## PHY Physics Courses
Undergraduate seminar that focuses on specific ideas, questions, phenomena or controversies, taught by a regular Faculty member deeply engaged in the discipline. Open only to newly admitted first year students. It may serve as a distribution requirement course; see page 40.
In 1915 Einstein presented a quartet of papers which revolutionized our understanding of gravity. He commented: “Hardly anyone who has truly understood this theory will be able to resist being captivated by its magic.” The General Theory of Relativity is not the only theory of physics which is magical, and Einstein was not physics’ only magician. We uncover the wonders of the classical and the quantum world courtesy of Galileo, Newton, Maxwell, Einstein, Heisenberg and others. Topics include planetary motion, chaos, the nature of light, time travel, black holes, matter waves, Schrodinger’s cat, and quarks. No mathematics is required, and any necessary elementary classical physics is reviewed.
Designed for students who do not intend to take more than one course in Physics, but who wish to acquire a working knowledge of basic physics needed in other areas of science. The course is offered at a level similar to OAC or new Grade 12 Physics. Students in other disciplines who wish some exposure to the methods and excitement of modern physics should consider either PHY100H1 or JPU200Y1. (See “NOTE” after PHY100H1 giving description of laboratory.)
This course is recommended strongly for students following a life science program.
This course introduces topics in physics relevant for life sciences. Mechanics;
torque and statics; work, power and energy; viscous forces; vibrations
and waves; sound; optics; electric and magnetic forces and fields; dielectric
and conductors; nuclear medicine; dose from radiation; nuclear physics.
(See “NOTE” after PHY100H1 giving description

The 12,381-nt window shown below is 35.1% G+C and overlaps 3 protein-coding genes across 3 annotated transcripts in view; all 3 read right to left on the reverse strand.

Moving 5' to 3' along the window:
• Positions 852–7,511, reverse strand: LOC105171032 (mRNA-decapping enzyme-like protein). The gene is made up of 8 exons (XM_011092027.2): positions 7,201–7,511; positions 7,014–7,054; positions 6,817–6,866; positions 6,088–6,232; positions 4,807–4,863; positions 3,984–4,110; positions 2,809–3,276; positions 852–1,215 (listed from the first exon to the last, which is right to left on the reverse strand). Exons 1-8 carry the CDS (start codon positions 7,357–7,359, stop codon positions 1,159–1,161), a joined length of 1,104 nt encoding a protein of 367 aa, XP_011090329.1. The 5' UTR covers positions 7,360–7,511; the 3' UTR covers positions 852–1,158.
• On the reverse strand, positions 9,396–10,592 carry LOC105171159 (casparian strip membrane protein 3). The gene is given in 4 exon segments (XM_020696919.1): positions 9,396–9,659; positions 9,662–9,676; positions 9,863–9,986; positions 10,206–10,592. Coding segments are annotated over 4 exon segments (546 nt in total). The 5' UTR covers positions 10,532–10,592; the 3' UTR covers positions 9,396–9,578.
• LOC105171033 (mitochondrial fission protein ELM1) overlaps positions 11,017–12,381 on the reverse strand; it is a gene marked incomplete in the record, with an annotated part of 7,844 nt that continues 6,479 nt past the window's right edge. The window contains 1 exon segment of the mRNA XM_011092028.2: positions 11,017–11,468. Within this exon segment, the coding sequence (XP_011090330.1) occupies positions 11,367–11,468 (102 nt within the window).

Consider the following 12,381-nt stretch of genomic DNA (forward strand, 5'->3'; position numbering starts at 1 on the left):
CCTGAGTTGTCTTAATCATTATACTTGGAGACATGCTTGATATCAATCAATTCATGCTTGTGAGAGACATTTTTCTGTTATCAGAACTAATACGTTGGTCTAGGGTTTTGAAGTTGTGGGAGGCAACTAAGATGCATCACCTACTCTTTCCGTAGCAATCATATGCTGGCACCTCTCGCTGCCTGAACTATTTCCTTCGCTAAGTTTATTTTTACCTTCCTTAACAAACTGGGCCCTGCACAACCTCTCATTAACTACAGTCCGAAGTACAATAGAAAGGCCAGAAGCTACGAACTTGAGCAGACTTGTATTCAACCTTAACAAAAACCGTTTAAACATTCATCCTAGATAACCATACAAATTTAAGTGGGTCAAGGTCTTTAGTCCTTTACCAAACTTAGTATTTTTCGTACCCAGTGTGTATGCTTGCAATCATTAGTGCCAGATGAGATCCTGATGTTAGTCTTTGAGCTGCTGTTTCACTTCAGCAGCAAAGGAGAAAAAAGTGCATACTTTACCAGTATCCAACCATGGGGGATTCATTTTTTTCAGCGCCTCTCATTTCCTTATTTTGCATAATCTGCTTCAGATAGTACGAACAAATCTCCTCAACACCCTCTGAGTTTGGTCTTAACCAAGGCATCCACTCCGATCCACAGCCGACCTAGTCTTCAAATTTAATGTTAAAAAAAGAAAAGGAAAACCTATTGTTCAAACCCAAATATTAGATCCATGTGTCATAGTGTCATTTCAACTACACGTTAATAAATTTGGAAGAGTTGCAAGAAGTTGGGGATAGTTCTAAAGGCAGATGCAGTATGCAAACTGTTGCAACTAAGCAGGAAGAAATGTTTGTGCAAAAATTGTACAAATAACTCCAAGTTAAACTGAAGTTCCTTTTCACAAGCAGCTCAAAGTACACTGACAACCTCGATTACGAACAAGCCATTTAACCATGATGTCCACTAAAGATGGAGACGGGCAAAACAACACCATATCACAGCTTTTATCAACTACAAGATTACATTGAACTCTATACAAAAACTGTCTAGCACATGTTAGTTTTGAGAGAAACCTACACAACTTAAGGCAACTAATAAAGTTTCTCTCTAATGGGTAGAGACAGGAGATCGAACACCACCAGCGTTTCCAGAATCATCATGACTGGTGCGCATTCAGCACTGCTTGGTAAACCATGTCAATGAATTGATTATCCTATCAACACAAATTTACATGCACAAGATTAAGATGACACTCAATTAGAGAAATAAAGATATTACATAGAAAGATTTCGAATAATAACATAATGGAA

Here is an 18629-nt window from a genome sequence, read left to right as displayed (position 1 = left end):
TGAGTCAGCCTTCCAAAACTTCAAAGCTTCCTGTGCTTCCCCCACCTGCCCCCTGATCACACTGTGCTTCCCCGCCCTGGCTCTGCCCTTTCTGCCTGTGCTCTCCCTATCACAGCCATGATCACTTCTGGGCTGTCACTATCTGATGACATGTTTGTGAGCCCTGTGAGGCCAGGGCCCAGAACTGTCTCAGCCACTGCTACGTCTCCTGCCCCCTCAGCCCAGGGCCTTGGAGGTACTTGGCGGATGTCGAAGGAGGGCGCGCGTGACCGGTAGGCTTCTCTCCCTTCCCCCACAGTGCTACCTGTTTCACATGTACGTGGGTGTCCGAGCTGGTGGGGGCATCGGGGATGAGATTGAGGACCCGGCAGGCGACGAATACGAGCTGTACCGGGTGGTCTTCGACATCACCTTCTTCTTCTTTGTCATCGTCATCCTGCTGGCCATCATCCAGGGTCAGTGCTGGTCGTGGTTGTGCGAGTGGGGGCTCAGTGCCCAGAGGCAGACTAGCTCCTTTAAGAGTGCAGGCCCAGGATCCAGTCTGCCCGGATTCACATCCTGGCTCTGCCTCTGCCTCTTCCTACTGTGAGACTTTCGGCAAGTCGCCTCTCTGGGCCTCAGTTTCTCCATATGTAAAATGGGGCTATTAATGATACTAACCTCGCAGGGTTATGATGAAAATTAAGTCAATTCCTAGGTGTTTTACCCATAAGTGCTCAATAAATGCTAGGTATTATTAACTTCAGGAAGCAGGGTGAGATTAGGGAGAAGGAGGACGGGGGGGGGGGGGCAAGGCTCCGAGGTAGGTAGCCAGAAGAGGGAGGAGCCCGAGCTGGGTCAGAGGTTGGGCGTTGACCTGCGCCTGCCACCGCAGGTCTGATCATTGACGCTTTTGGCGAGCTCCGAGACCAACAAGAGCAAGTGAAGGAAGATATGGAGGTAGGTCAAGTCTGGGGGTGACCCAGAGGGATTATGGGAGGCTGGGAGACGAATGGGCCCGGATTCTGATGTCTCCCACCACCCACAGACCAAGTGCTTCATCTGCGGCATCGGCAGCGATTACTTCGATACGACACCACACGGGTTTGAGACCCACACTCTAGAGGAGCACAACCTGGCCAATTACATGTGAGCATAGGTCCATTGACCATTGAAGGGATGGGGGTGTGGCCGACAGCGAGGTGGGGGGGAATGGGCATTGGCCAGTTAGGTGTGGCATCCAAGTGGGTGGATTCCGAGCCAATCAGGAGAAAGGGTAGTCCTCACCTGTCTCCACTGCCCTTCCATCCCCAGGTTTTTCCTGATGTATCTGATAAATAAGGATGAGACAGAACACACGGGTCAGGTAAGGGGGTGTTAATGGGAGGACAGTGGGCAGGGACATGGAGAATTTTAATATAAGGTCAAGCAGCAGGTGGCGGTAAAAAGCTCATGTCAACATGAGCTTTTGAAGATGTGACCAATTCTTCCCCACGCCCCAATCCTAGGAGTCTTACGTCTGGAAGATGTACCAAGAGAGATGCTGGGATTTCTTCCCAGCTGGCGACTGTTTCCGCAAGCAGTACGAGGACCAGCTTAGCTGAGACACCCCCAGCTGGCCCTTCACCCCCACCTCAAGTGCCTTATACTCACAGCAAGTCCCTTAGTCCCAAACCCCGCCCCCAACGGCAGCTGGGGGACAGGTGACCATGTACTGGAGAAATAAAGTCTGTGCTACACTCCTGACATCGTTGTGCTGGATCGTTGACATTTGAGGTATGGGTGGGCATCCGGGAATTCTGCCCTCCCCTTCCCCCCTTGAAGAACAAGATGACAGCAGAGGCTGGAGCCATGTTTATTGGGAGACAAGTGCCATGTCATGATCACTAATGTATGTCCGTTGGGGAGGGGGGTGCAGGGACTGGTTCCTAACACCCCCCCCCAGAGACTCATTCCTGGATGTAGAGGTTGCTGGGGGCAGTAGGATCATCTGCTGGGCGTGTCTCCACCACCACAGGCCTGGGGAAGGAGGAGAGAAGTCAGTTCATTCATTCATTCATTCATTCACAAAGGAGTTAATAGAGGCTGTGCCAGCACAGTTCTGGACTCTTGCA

of laboratory.)
The first physics course in many of the Specialist and Major Programs in Physical Sciences. It provides an introduction to the concepts, approaches and tools the physicist uses to describe the physical world while laying the foundation for classical and modern mechanics. Topics include: the motion of single particles and rigid, extended bodies (Newtonian Mechanics); the concepts of force, work, and energy; simple harmonic motion; planetary motion, gravitation; black holes; special relativity; an introduction to elementary particle physics; electrostatics; the breakdown of Newtonian mechanics in the microscopic world; atomic and nuclear physics; an introduction to Quantum Mechanics, wave-particle duality and the uncertainty principle. Students take the Physics Specialist Laboratory in alternating weeks. The first component consists of dynamics and mechanics experiments in our new micro-computer based laboratory. The second component consists of a free choice experiments chosen from a list of basic experimental techniques, standard and classic experiments.
A general, non-mathematical introduction to many of the most interesting concepts of physics with an emphasis on modern physics, intended primarily for non-science students. It focuses on basic changes in our view of the universe that are needed to accommodate important discoveries of 20th-century Physics, and introduces some of the striking parallels to ideas of Eastern mysticism. Topics include Newtonian physics, space-time, relativity, black holes, quantum physics, chaos, origin and fate of the universe. The relationship of physics to linguistics, the humanities and the social sciences is also discussed. (Given by the Department of Physics and University College) This course entails the writing of essays and written tests.
The 2nd year Physics Laboratory. Topics including experimental techniques, instrumentation, and data analysis are introduced through experiments, complementary lectures, and library research of some of the great experiments of physics.
See “Division of the Environment”
Electromagnetism; biological effects of radiation; physical optics; macroscopic phenomena; heat engines and metabolism. Examples are taken, where applicable, from the life sciences.
Point charges; Coulomb’s Law; electrostatic field and potential; Gauss’ Law; conductors; electrostatic energy; magnetostatistics; Ampere’s Law; magnetostatic energy; Lorentz Force; Faraday’s Law; dielectric and magnetic materials; Maxwell’s equations.